- Figure out a reasonable time table for the painting to be finished with the artist. (another reason we use contracts) If you say “whenever”, don’t text or call the artist a few days or a week later wondering when the painting will be done. To me whenever could be next December as far as I’m concerned. Be clear on your expectations.
- Understand the artist will want to use the final image for promotions and to otherwise accrue more work. To help the artist, you could be willing to give a good written review and allow the artist to use it on their website and/or other social media sites.
- If you’re happy, brag about the artist to everyone you know! We can certainly use the advertisement. If you’re not happy with the final painting tell the artist first, so we can have a chance to fix it. None of us are mind readers, including you. This is why it’s important to see progress photos of the painting to make sure it is still on the right track.
Having a piece of art that you have commissioned is always just a bit more special. It certainly can become a treasured and honored family heirloom. Remember good communication is key for good results. You have to both be on the same page. It should be and can be a good experience for both of you.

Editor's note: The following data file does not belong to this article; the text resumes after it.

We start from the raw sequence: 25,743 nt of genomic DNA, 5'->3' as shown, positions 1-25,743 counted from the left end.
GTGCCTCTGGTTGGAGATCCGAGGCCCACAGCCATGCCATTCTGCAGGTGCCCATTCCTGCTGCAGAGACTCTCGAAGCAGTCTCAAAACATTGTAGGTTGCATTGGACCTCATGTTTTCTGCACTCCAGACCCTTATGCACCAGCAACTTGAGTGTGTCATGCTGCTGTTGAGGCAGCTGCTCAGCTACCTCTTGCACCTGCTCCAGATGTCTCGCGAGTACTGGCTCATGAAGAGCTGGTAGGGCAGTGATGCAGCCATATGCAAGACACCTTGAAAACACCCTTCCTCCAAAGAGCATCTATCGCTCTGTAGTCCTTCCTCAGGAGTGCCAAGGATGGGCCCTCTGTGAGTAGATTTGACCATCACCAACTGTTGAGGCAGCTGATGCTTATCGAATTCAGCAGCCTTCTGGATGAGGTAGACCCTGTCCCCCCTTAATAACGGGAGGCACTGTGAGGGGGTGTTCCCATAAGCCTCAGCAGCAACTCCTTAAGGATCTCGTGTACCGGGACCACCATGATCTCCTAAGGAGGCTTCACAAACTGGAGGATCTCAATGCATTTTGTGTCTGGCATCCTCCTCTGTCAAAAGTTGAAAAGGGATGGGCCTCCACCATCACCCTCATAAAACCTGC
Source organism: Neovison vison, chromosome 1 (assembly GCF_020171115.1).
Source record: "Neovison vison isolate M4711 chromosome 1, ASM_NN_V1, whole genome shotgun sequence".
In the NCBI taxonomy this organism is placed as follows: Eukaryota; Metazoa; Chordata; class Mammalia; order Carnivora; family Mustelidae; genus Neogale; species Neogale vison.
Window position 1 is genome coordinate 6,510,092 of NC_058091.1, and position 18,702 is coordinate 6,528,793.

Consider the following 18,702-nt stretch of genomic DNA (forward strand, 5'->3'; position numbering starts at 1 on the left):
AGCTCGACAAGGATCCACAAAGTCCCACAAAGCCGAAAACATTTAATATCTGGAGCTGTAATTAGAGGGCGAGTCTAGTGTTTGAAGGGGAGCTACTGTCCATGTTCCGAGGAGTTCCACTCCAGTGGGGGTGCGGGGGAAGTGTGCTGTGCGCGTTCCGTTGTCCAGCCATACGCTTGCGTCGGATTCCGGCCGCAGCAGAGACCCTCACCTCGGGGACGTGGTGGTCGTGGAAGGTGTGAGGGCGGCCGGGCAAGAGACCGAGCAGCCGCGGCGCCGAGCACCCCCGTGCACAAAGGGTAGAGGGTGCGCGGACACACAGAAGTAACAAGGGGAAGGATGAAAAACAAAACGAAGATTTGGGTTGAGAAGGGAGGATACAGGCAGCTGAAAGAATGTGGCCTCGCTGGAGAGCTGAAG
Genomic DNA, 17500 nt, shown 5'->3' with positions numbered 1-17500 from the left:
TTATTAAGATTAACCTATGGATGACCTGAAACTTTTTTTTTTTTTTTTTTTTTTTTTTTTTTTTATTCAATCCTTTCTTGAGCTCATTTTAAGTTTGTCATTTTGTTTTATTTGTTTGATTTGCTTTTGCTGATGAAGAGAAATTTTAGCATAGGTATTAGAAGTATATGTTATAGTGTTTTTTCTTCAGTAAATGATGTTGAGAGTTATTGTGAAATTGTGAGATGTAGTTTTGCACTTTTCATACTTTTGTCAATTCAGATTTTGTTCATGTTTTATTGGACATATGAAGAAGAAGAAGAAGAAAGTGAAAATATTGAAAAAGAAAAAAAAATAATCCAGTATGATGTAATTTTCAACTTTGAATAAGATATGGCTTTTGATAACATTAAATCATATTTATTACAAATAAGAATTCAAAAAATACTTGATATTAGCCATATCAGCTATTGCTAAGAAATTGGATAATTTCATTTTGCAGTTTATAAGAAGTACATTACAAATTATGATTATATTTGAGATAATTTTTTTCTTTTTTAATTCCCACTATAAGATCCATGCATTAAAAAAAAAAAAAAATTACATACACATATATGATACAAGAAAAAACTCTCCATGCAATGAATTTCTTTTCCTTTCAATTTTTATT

If you’re still around and reading this, bless you! I know this has been long winded but with the completion of this commission painting one thing led to another and this is what came of it. Thanks for reading! If you have an idea in your head you’d like to see me paint just shoot me an email here. Let’s talk about it, I promise to get over myself 😉
Learn more about me on the ‘About’ page in the menu at the top. I’m an artist – a painter mostly and an avid gardener. I paint a variety of subjects including birds, koi fish, my gardens, ponds and flowers as well as anything having to do with nature especially trees and tropical scenes. I also enjoy painting abstracts and have started created more and more of them. My most favorite thing to try to achieve in my painting is is mystery.